Here is the moment for a disclaimer. Because this is my home, I believe, I have full authority to hack into my devices. If I discover device vulnerability, I will follow the responsible disclosure practice and will need to delay any posts that describe the approach of breaking into the device. Regarding the second goal, stealing a password, I have full (verbal) consent from my family to do that. I also have full access to almost all of their passwords, so I don’t consider this an issue. However, if you are planning to follow my steps, please make sure that you get consent from your family – they may not be so receptive to the idea.

Next, are some assumptions. The biggest one is to assume no knowledge of my home network. Initially, I thought I should start with a diagram of my network, but this will assume I know the details. What I need to do is to get to the details from the outside using public information. If you think about it, the information that hackers can easily (and legally) obtain is the following:

  • Domain name
  • IP address
  • Email address
  • Home address
  • Phone number
  • Social media profiles

This is an excellent set of starting points, isn’t it? Some of those things may be easier obtained than others. Hence, I will need to do some research online to figure out everything I need. I will walk through each step in separate posts. For now, let’s figure out the ways I can digitally break into my home and define some simple next steps.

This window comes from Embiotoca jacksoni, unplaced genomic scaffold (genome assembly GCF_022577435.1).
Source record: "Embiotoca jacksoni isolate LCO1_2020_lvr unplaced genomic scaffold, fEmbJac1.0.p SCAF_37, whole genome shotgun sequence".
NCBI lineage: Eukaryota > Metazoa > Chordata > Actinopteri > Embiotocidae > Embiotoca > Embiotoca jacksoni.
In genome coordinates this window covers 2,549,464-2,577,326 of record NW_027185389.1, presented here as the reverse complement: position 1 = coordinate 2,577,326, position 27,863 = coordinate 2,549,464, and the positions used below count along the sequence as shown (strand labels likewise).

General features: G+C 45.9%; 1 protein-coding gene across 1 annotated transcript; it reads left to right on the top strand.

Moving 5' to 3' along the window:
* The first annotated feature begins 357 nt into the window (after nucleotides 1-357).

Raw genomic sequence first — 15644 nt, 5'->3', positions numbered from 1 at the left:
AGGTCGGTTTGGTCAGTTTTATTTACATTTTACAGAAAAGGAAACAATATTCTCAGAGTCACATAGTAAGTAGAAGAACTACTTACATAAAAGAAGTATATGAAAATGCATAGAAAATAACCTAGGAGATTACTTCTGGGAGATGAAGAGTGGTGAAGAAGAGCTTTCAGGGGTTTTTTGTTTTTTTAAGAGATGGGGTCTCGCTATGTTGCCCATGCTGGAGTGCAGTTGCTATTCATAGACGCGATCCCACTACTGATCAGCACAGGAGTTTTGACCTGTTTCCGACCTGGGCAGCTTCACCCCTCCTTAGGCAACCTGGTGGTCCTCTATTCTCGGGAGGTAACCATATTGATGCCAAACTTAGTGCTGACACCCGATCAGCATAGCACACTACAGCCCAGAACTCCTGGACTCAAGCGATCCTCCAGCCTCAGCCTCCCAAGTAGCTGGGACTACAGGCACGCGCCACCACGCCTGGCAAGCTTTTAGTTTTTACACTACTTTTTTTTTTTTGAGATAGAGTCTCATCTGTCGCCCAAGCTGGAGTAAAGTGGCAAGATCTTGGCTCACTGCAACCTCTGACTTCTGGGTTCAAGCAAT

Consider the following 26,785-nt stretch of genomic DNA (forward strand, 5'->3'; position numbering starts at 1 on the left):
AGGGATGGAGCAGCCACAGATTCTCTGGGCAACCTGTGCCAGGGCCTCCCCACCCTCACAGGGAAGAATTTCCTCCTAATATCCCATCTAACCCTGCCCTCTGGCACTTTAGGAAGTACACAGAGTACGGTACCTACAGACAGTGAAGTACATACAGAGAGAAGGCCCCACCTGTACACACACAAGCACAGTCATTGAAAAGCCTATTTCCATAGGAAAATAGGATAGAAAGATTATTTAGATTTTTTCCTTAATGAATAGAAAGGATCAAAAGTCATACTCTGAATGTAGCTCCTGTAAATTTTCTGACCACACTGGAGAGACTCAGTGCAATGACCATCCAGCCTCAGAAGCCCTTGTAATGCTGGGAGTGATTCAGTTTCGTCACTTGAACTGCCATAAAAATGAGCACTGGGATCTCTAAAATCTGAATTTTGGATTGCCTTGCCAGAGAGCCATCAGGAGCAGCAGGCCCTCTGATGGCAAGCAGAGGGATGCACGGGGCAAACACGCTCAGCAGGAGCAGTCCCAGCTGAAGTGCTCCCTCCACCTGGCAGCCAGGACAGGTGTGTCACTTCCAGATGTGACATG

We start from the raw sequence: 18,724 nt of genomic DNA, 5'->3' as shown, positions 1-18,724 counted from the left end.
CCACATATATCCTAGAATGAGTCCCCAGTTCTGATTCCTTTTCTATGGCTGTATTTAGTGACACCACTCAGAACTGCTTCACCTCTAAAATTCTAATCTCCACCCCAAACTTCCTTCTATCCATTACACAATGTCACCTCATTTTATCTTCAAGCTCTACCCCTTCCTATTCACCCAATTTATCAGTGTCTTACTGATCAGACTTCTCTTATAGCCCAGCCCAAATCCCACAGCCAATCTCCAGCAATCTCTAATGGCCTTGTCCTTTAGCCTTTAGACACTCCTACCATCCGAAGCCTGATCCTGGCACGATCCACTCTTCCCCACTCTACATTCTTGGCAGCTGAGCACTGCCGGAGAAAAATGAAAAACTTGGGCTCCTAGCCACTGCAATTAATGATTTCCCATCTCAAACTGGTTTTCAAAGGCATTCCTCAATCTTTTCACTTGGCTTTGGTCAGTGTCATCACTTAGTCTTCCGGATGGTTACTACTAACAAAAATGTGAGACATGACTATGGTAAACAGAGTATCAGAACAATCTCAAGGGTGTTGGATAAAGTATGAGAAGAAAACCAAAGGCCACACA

If I know the IP address of my router, I may be able to attack my home remotely over the Internet. For this though, I need to figure out the IP address of my router. So, one of my next steps would be to figure out an approach to do that.

If I know the location of my home, I may try to attack my home Wi-Fi network and break through it. That will be a little more complicated approach because it will require for me to be close to my home and to use some specialized devices. There may be other wireless devices in my home that I may be able to get to but those will again require some proximity to the home to exploit.

Of course, for my testing purposes, I would like to explore both approaches, but I will need to start with one of them. Because I think the remote exploit higher chance to happen, I would start from there. As a next step, I would need to figure out the entry point for my home from the open Internet, i.e., I need to figure out my router’s IP address.